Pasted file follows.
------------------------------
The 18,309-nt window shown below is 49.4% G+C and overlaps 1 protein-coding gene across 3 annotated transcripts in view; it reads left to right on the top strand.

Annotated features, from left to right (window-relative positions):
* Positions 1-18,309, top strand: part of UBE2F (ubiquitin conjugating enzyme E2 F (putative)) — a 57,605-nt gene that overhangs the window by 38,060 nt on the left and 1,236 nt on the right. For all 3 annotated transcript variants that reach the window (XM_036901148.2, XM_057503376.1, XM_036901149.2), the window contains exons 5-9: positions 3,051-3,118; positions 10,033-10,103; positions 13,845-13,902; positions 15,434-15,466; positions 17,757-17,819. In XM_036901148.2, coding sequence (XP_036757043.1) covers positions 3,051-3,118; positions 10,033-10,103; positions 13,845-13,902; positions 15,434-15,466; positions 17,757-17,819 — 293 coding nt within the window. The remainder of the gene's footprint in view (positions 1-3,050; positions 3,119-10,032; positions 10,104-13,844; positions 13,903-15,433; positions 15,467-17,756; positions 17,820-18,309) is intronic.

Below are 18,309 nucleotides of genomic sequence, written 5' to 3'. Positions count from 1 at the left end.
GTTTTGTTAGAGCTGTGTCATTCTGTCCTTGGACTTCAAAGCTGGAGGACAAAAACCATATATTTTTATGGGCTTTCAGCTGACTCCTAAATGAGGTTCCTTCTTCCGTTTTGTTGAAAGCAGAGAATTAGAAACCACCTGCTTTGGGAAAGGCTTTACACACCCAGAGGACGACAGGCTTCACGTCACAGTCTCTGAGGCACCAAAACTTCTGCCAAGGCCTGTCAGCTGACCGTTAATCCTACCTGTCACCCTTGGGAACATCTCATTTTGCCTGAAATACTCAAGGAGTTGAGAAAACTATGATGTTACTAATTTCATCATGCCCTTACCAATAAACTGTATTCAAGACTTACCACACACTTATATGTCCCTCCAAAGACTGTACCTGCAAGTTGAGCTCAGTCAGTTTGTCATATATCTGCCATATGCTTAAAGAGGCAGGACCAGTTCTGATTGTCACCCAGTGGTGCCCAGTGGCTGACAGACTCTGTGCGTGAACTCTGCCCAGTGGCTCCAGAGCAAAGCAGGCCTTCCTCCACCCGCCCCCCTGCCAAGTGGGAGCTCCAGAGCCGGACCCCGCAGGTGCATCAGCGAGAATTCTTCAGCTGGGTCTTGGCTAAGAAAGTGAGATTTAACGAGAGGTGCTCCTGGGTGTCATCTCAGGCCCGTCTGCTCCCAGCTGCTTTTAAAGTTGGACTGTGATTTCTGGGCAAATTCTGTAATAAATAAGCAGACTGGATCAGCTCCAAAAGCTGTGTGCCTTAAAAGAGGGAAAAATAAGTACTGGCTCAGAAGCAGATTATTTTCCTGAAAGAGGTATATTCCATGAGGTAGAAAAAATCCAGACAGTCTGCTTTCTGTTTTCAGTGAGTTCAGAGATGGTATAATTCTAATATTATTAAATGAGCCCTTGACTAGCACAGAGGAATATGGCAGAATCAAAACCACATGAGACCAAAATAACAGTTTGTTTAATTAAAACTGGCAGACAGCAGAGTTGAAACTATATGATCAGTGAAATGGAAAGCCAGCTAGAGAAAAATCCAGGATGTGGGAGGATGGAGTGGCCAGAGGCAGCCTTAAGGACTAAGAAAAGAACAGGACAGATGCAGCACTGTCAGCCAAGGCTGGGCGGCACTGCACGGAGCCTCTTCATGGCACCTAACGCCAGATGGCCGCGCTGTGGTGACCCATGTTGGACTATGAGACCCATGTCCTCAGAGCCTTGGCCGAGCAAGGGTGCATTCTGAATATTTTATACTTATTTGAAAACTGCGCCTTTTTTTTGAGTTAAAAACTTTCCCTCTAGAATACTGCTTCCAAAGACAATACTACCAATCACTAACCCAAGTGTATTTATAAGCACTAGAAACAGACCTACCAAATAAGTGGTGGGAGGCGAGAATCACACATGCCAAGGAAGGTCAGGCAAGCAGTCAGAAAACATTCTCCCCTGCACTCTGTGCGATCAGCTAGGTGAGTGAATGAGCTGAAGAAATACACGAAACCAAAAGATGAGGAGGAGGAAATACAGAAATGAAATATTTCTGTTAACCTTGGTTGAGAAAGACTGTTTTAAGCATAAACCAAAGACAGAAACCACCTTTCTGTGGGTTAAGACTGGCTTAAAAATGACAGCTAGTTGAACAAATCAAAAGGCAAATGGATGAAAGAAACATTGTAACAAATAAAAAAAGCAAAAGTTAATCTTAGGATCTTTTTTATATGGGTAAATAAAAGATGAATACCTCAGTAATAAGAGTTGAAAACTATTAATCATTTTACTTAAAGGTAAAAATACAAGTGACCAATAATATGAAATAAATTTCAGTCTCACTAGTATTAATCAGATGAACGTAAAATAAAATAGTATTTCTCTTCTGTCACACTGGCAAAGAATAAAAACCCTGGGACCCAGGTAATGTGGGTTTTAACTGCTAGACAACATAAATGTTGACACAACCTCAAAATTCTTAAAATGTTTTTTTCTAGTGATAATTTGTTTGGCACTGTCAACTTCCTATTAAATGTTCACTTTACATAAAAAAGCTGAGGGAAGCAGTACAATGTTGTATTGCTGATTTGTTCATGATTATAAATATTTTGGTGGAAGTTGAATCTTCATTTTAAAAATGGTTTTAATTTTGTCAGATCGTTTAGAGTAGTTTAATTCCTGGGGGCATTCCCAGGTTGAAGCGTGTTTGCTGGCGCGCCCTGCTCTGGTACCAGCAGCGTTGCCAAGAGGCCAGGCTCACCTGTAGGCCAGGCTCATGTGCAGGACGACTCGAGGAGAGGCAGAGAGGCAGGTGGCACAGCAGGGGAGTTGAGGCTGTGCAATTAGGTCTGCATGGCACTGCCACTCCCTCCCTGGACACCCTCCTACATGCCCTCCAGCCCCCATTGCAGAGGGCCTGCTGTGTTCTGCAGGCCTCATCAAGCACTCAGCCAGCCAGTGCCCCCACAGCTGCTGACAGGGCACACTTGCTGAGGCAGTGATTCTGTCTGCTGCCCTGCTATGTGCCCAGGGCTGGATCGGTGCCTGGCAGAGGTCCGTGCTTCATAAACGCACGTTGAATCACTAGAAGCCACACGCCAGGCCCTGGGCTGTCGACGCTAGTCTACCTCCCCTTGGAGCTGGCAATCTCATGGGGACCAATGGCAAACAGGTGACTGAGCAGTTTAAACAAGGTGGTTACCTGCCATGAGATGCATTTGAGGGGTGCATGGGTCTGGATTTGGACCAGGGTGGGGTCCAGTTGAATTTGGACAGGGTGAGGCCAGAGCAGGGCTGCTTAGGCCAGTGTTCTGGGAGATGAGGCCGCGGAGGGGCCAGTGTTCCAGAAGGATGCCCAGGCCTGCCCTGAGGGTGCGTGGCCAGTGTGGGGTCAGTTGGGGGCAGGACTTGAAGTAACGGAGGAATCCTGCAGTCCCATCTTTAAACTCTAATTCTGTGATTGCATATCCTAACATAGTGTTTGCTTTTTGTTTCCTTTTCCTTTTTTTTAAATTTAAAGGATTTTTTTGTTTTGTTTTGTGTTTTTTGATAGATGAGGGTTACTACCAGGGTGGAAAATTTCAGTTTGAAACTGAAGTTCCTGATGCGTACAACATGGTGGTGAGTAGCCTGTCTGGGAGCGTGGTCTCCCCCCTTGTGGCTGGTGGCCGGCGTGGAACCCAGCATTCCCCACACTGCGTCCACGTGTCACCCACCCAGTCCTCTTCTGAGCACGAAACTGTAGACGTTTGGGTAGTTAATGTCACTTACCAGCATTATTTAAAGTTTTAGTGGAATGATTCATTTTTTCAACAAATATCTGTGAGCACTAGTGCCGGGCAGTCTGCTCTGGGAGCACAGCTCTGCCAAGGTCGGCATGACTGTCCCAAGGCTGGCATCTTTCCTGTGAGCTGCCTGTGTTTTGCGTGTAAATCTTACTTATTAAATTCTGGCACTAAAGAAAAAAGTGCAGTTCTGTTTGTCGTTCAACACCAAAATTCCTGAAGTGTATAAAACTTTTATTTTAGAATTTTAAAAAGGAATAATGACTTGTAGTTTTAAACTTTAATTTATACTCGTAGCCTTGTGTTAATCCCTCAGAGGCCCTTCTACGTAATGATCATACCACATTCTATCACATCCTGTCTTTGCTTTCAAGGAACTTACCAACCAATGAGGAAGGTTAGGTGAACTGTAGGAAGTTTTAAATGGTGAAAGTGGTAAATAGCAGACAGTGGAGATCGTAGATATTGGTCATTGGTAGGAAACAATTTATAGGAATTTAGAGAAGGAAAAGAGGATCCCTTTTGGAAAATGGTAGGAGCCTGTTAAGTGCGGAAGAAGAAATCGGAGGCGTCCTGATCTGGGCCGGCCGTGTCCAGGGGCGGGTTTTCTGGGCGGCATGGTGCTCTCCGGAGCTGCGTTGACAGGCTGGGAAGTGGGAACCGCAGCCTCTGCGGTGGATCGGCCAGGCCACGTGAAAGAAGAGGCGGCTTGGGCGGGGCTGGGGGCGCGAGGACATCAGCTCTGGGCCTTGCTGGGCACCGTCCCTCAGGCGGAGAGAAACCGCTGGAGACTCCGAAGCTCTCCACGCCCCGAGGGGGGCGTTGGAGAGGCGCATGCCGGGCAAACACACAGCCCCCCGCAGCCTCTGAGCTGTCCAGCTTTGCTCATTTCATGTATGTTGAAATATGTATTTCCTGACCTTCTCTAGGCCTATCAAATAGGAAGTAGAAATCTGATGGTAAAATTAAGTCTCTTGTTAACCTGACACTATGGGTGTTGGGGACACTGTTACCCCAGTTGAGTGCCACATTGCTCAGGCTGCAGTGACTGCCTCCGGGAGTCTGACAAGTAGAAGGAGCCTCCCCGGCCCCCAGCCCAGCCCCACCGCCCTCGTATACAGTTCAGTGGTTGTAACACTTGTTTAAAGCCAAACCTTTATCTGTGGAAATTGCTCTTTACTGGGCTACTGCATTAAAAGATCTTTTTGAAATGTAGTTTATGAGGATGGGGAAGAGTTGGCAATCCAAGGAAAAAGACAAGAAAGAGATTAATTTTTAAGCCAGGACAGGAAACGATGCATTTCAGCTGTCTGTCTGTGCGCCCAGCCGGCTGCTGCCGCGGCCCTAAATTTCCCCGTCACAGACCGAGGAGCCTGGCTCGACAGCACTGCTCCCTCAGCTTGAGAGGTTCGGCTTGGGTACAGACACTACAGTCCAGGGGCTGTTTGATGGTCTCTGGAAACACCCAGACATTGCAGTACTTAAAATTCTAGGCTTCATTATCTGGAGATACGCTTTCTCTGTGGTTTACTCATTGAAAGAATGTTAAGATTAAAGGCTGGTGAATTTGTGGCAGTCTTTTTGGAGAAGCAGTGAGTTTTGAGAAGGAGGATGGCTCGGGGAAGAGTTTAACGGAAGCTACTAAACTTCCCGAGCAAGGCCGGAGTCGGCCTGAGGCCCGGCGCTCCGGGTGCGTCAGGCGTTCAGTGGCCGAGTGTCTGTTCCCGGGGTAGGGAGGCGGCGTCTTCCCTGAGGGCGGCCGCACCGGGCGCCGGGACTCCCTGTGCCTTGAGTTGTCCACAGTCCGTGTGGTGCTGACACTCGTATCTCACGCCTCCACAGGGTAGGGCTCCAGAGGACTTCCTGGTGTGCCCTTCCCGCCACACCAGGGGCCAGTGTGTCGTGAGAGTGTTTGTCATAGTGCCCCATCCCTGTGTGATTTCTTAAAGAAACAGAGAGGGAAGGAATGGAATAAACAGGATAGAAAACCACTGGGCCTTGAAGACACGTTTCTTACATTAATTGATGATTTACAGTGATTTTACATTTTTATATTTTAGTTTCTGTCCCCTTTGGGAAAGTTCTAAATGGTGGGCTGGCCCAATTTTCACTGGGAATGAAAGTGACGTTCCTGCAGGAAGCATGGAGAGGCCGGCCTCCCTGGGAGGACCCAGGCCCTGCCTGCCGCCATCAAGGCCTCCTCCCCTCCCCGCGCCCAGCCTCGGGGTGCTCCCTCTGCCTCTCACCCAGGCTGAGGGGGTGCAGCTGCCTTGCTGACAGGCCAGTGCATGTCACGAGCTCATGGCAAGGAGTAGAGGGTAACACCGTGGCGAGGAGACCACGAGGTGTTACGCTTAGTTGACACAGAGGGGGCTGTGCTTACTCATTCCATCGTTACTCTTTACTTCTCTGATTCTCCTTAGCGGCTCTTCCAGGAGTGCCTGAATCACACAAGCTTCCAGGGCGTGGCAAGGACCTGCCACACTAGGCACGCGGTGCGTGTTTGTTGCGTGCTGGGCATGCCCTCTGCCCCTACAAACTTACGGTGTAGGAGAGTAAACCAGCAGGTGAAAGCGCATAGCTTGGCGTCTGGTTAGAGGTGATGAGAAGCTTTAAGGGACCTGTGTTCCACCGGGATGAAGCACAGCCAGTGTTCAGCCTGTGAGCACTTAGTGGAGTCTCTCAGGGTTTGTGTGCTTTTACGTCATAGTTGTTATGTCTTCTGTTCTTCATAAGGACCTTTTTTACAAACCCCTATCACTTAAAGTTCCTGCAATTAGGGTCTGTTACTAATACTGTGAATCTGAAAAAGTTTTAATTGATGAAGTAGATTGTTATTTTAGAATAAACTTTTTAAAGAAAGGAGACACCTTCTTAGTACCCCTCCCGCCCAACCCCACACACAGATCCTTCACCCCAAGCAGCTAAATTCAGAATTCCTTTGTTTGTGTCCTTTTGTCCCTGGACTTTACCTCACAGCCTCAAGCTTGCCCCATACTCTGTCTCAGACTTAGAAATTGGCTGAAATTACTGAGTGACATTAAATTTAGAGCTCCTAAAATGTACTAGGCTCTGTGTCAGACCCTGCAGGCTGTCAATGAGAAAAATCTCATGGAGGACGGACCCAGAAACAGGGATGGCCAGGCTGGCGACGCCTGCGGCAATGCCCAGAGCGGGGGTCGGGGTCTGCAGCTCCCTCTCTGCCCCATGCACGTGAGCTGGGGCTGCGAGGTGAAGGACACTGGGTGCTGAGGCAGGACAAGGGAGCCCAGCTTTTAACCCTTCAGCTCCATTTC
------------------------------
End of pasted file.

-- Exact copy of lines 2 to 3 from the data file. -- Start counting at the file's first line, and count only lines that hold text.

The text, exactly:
Annotated features, from left to right (window-relative positions):
* Positions 1-18,309, top strand: part of UBE2F (ubiquitin conjugating enzyme E2 F (putative)) — a 57,605-nt gene that overhangs the window by 38,060 nt on the left and 1,236 nt on the right. For all 3 annotated transcript variants that reach the window (XM_036901148.2, XM_057503376.1, XM_036901149.2), the window contains exons 5-9: positions 3,051-3,118; positions 10,033-10,103; positions 13,845-13,902; positions 15,434-15,466; positions 17,757-17,819. In XM_036901148.2, coding sequence (XP_036757043.1) covers positions 3,051-3,118; positions 10,033-10,103; positions 13,845-13,902; positions 15,434-15,466; positions 17,757-17,819 — 293 coding nt within the window. The remainder of the gene's footprint in view (positions 1-3,050; positions 3,119-10,032; positions 10,104-13,844; positions 13,903-15,433; positions 15,467-17,756; positions 17,820-18,309) is intronic.